As a product designer who loves outdoor activities, I'm more critical when it comes to select products. I usually buy a cheap used product when I just got into a new outdoor activity. (I'm always very broke and can't really afford outdoor products.) Then realized I got a really shitty one. After I got addicted to that activity, I usually dumped money to the second purchase. Luckily I got pro deal which has saved me tons of money. I'm definitely not the pro-level in any outdoor activity yet; can only say pro-consumer at best. This guide is for very beginner - who has no idea how to start.
It really depends on how fast you hike and how much stuff you're gonna bring. In summer, I would only bring a hydration pack with 2L water bladder and some energy bars for any hike under 8 miles. In winter, I would usually bring 25L so I can put my layers, gloves, or bennies. Regardless the activity, the first thing I care about backpack design is water bladder compatible. I've hiked with some friends still bring water bottle in their backpacks and have to take it out every time... Or some girls bring very cute backpack that has little ergonomic design.
Here are some brands I suggest:
Hydration packs: camelbak, Salomon
Day packs: REI (The range is too huge. Go to the store and try it out!)
Backpacking packs: Thule (NASA level engineered. Pretty expensive but worth it.)
Here's an article explaining how you choose a pack you need in details. I think it's for people have hiked quite a bit and become nitpicking about functionality and usability. Like I personally prefer hydration pocket separate from main compartment because it can leak and make everything wet. (It has leaked to my NIKON camera.....)
I didn't really have hiking boots when I was living around LA - the trails there were mostly pretty mild or well-paved. I felt the importance of hiking boots when it comes to rocky terrain. They protect my toes from rocks and higher-top supports my ankles (but not prevent you from spraining your ankles!) The reason why I suggest wear more rigid, higher-top boots for backpacking because the weight of the pack will make you unstable. I would bring two hiking poles with me to make my life easier. (I usually don't use poles for day hike since I like to go faster.) However, rigid high-top boots will restrict your movement. It will slow you down. So a low-cut trail running shoes or hiking boots are better choices when it comes to short and easy hike.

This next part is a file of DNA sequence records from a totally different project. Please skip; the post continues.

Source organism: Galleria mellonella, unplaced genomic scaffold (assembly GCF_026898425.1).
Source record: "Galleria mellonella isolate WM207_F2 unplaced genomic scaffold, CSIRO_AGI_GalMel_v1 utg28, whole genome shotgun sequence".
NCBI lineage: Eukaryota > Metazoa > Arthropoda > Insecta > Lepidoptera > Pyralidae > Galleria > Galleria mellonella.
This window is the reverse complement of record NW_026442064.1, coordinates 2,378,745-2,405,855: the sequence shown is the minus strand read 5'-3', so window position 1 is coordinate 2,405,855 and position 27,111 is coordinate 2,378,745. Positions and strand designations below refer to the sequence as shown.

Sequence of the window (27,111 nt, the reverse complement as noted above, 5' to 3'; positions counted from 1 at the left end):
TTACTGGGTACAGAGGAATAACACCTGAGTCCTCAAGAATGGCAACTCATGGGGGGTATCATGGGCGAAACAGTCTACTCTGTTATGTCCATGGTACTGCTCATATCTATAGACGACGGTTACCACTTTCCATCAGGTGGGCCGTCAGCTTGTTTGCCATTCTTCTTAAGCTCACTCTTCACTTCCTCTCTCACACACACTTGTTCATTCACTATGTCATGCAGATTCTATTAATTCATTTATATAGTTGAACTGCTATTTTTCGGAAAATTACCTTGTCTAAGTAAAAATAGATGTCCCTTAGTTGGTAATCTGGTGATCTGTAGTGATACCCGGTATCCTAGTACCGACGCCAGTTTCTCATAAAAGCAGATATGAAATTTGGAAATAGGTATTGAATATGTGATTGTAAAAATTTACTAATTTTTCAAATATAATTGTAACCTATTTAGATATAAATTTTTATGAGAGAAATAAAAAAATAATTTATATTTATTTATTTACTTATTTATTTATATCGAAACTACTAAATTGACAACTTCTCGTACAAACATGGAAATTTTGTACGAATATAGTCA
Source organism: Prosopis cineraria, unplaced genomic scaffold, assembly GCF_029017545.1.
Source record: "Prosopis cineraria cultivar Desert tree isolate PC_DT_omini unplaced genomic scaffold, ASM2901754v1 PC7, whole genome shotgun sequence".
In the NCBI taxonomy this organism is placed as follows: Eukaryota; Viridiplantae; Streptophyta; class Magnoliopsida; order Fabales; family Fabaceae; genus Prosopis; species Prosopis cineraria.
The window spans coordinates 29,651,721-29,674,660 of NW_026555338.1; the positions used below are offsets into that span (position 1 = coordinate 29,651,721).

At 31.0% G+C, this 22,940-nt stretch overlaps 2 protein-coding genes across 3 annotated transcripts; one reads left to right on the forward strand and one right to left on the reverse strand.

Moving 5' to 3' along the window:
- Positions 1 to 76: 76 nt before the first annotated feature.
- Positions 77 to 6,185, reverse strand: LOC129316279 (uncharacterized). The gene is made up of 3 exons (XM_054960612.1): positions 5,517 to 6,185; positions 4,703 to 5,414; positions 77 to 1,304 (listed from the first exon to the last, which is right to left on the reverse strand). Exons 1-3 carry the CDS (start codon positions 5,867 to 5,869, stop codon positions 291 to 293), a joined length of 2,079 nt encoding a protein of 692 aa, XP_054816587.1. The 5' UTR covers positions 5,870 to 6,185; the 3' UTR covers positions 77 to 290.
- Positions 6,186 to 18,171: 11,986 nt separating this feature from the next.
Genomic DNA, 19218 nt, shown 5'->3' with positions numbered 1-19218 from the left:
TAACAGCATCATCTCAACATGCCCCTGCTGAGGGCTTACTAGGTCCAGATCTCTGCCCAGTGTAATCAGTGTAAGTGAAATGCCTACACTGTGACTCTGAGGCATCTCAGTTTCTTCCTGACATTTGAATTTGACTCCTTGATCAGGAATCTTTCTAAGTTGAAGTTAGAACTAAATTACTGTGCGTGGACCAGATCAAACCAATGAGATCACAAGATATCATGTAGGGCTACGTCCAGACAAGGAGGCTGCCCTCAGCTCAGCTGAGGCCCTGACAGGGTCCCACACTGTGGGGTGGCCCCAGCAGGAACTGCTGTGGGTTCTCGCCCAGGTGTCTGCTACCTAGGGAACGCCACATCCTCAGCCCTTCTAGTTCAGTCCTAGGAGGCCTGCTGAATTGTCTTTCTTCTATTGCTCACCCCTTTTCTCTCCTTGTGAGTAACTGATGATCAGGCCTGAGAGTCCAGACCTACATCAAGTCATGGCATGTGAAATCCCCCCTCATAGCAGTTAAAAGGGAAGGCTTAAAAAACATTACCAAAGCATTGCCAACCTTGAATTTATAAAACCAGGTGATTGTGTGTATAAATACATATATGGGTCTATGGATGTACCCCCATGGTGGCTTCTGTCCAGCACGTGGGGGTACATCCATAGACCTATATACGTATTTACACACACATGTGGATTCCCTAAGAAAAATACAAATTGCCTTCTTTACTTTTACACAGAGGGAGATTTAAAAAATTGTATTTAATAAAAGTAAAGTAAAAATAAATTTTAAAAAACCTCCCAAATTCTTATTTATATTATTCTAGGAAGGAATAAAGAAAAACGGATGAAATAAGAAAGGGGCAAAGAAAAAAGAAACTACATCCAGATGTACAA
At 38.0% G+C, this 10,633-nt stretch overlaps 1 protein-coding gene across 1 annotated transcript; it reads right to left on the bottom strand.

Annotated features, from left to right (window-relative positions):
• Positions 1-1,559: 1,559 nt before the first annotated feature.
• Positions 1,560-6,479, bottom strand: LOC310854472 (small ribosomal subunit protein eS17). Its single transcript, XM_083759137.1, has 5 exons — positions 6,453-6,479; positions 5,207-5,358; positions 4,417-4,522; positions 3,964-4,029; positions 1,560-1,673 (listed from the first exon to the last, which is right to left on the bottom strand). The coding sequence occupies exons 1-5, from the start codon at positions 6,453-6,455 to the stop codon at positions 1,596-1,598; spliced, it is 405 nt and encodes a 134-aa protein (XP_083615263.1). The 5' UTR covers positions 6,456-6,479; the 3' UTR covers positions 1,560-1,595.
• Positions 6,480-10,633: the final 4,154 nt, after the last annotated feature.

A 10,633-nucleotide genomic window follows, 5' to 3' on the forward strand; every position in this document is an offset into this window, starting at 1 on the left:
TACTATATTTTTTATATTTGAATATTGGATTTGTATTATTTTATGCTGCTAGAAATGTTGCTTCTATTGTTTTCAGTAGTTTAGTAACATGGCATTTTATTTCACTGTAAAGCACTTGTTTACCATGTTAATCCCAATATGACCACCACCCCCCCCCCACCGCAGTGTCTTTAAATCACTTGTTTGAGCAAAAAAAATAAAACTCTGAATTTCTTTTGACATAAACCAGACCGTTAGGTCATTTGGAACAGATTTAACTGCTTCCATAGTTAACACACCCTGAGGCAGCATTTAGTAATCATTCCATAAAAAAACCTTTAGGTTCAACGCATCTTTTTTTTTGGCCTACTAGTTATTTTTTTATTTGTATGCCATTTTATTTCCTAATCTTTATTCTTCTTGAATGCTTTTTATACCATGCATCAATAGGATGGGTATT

If you want to know more how to pack for a backpacking trip, check this article here. It describes what you should prepare in details and have some good suggestions.
I'm big fan of La Sportiva. My current shoes are Miura and I've tried Genius (pretty aggressive downturn, the rubber sole is slightly thinner and softer so you get better feel) and Katana (most of my friends wear Katana. It's great for bouldering and climbing.) When you try out climbing shoes, they should be tighter than your street shoes, like your second skin, but not too tight to make you painful. (Well I still need to take off my shoes after every climb. They are never comfortable enough for me to walk.) Try to do a heel hook and see if your shoes come off.
Sports climbing - the bolts are located on the rock and all you need to do is placing quickdraws on the bolts and loop the rope at the other side of quickdraws, you need a harness, belay device (ATC / grigri ), helmet (protect you from falling rock), rope (length depends on how long the pitch is. I got 70m 9.6 rope), personal anchor system / sling (hold you at the anchors) , quickdraws and carabiners.
Here are some brands I suggest:
Black Diamond : I have their rope and quickdraws
Petzl : I have ELIA helmet (the line is softer the shape is more feminine) and LUNA harness.
Mammut : My friend has 9.5 Infinity Classic - their rope has different weaving technology than BD. It feels smoother.
I had a BD Drop Zone crash pad. Tbh the reason I bought BD because I can get discount there and pick it up on the way to climbing gym. I chose this taco style crash pad because I don't like the gap between, but it's harder to fold. Crash pad is also a perfect mattress for camping - it makes me like outdoor boulder a lil bit more.